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15 Tips for Preventing Data Damage


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Troubleshooting flow chart + worksheet

How to troubleshoot damaged data

Database myths

Causes of data damage

How to repair

How to export/import

Troubleshooting FAQs

Tips for preventing damaged data

Inside the database

Database size

Windows tips





1 Don't shut down any computer (or force C&P to quit) while Clients & Profits is running, especially if you get a padlock cursor.

Getting a "padlock cursor" means the record you're saving is in use by another user. When the record is available, the padlock will disappear and your changes will be saved. The only safe way to quit C&P is to choose File > Quit. This logs users out of the database on the file server.

2 Don't restart or shut down the server while people are using C&P.

Anything users are editing or saving will be lost, and the data files they were using can be corrupted.

3 Use Database Utilities to pre-size the database.

Pre-sizing reserves a chunk of space on the server hard drive just for the C&P database. By allocating this space, the server won't fragment the sectors around the database. The file size will appear very large, but it's simply free space for new work.

4 Keep the C&P database on a dedicated file server that's optimized for databases.

Keeping the database on a separate admin file server means C&P users won't be slowed down by creatives copying graphic files. Also disable any screen savers or energy savers. When using a Windows NT server, disable "opportunistic locking" and set the server to be "balanced". (See Windows Tips.)

5 Use a large UPS to protect from power problems.

Unstable electrical power can cause data loss in unpredictable ways. A UPS replaces the surge suppressor to provide power that's free from surges, spikes, and dropouts. The UPS' battery gives you enough time to backup the data.

6 Use a RAID configuration on the file server.

RAID subsystems ensure that data is saved more reliably (and often faster) in high-volume environments.

7 Watch for disk fragmentation and other drive problems.

Disk fragmentation is a common cause of corruption, since it causes data to be saved erratically. Bad disk blocks also decrease the stability of the database. Tools like Norton Utilities should be used weekly to find and repair disk problems before they become dangerous.

8 Don't let the server's hard drive get too full (always check for free space available).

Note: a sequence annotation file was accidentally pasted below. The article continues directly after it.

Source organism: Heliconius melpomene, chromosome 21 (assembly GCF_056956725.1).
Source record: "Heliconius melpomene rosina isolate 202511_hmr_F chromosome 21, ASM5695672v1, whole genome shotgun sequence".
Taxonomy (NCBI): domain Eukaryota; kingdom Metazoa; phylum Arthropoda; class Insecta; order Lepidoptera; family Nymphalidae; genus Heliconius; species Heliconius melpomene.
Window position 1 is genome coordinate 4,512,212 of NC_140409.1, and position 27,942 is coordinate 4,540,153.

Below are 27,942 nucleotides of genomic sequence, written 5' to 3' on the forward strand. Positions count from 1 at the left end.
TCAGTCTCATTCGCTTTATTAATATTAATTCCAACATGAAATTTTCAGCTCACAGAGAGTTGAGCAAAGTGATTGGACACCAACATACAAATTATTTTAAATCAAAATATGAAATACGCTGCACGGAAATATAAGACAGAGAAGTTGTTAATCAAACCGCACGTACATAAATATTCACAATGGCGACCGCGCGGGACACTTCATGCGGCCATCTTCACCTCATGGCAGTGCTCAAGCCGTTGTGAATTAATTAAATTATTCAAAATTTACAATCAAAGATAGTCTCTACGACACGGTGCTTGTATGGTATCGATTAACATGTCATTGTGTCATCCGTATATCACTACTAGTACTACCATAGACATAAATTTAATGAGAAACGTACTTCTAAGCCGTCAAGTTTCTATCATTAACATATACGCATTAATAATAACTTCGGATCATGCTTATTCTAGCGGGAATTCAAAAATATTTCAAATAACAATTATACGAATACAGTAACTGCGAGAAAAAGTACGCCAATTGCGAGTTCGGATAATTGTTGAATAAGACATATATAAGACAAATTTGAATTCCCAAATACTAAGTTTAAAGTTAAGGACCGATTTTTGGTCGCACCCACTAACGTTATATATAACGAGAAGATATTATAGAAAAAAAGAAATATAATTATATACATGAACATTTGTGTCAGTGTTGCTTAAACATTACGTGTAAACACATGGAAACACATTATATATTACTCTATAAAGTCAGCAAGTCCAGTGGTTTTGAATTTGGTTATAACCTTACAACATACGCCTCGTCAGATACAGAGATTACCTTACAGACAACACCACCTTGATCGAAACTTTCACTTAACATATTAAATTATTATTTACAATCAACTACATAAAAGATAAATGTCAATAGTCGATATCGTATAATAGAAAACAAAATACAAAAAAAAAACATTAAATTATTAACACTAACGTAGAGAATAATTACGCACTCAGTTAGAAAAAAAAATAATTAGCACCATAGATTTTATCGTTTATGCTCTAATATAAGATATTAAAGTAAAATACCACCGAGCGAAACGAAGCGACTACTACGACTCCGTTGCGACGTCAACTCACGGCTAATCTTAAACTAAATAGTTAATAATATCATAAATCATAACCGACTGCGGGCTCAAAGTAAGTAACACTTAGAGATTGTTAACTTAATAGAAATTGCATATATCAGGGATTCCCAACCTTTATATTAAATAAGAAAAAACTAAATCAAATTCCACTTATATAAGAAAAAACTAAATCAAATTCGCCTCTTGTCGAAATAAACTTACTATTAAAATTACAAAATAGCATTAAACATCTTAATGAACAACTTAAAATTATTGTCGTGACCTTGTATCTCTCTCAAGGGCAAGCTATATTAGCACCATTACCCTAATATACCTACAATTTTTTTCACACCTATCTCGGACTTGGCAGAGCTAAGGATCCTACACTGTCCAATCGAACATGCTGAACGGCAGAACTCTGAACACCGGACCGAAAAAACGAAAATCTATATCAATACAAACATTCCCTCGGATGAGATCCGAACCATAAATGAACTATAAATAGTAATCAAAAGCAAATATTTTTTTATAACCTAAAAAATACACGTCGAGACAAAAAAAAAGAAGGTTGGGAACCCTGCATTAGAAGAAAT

A lack of contiguous free space on the drive can cause the end of the database to be corrupted.

9 Keep the server room cool.

Extreme heat can cause computer hardware (especially hard drives) to overheat, leading to data corruption.

10 Check the database's size monthly.

Track the database?s growth to keep from running out of space in the segment (it can?t exceed 256mb). (See Database Size.)

11 Enable VERIFY and disable the write-back cache in Windows XP

Both settings ensure that C&P data is being communicated completely to the server. (See Windows Tips)

12 Keep up with all new service packs, patches, and other fixes to the system software.

Usually these updates improve performance, but not every time. That's why it's important to test them first and be sure to have a back-up plan in case of incompatibility. You may need to quickly revert to the previous system.

13 Look out for wiring and other LAN problems.

Loose, frayed, or pinched cabling can cause intermittent data loss. Replace any old CAT 3 cabling with CAT 5 to prevent packet loss.

14 Upgrade the server as work load increases.

If the server is stressed, users will see more padlocks and delays, increasing the possibility that they'll reboot their computers thinking they're frozen or have crashed.

15 Back up the database nightly and verify that it works

Use a high-capacity media (e.g., Jaz, DAT, CD-R, etc.) with high-quality backup software (not Stuffit or WinZip) to make dependable copies of your C&P database. Remember to give the designated person enough time to backup the database every day, even if it means shutting down the network early. Be sure everyone quits C&P before backing up the database. Rotate your tapes for redundancy. And test the backups periodically by restoring a copy of the database.

Next Page: Common Causes of Damaged Data

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